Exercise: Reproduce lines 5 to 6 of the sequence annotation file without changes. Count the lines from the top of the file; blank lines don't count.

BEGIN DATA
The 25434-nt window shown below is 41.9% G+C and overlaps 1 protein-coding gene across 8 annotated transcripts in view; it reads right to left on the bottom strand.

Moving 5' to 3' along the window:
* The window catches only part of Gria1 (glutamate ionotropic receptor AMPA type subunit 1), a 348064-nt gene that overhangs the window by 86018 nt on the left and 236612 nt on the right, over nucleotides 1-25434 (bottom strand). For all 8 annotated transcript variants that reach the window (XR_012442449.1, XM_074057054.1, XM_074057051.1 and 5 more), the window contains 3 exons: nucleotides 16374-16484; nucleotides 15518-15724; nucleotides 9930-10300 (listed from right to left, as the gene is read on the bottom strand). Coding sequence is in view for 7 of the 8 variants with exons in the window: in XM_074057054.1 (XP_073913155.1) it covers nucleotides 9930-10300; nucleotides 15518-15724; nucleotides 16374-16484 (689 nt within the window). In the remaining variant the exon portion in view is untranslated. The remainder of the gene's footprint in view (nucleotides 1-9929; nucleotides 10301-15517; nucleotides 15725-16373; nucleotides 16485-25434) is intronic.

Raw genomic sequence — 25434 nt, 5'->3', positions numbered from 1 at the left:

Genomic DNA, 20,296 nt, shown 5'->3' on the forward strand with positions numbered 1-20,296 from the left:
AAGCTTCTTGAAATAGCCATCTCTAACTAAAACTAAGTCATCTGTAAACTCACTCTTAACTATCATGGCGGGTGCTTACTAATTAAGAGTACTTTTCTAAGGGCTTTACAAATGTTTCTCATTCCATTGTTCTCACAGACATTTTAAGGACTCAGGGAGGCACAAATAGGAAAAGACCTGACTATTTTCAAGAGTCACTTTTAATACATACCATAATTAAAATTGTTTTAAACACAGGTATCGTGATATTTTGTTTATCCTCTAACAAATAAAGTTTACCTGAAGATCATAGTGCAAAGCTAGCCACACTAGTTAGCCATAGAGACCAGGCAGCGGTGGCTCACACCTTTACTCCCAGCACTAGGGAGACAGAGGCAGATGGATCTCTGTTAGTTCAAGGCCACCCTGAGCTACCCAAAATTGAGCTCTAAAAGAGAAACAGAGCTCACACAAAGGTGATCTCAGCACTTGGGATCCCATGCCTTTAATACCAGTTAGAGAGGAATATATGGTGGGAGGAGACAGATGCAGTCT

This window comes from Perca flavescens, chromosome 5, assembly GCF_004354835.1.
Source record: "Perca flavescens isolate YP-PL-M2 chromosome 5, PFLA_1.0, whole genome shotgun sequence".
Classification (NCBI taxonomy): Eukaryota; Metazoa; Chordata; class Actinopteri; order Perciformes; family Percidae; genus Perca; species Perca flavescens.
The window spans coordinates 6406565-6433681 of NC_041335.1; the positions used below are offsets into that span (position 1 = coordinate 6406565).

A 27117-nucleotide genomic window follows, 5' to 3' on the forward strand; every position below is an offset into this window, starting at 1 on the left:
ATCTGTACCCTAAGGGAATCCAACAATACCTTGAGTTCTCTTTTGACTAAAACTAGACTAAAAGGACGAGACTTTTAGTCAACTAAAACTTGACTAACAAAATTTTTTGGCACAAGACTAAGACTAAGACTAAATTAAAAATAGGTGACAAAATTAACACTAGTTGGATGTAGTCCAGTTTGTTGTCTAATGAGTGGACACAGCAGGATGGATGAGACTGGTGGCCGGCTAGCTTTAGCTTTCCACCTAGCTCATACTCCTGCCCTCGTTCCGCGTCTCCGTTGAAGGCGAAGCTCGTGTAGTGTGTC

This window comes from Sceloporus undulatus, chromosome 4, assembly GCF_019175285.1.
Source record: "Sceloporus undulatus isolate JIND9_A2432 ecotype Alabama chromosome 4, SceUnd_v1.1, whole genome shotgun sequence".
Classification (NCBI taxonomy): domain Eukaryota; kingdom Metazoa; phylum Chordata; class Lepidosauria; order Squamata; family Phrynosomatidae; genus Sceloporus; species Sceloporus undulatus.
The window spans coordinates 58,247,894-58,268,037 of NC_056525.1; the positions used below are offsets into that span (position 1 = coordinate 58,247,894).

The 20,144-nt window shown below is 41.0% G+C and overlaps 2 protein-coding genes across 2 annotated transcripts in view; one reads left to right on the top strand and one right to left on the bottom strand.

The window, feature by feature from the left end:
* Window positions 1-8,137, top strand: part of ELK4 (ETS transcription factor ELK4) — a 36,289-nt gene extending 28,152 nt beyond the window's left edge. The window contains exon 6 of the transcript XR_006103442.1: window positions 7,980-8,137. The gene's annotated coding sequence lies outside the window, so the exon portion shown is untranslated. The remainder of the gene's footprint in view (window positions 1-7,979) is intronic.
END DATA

Genomic DNA, 20,296 nt, shown 5'->3' on the forward strand with positions numbered 1-20,296 from the left:
AAGCTTCTTGAAATAGCCATCTCTAACTAAAACTAAGTCATCTGTAAACTCACTCTTAACTATCATGGCGGGTGCTTACTAATTAAGAGTACTTTTCTAAGGGCTTTACAAATGTTTCTCATTCCATTGTTCTCACAGACATTTTAAGGACTCAGGGAGGCACAAATAGGAAAAGACCTGACTATTTTCAAGAGTCACTTTTAATACATACCATAATTAAAATTGTTTTAAACACAGGTATCGTGATATTTTGTTTATCCTCTAACAAATAAAGTTTACCTGAAGATCATAGTGCAAAGCTAGCCACACTAGTTAGCCATAGAGACCAGGCAGCGGTGGCTCACACCTTTACTCCCAGCACTAGGGAGACAGAGGCAGATGGATCTCTGTTAGTTCAAGGCCACCCTGAGCTACCCAAAATTGAGCTCTAAAAGAGAAACAGAGCTCACACAAAGGTGATCTCAGCACTTGGGATCCCATGCCTTTAATACCAGTTAGAGAGGAATATATGGTGGGAGGAGACAGATGCAGTCT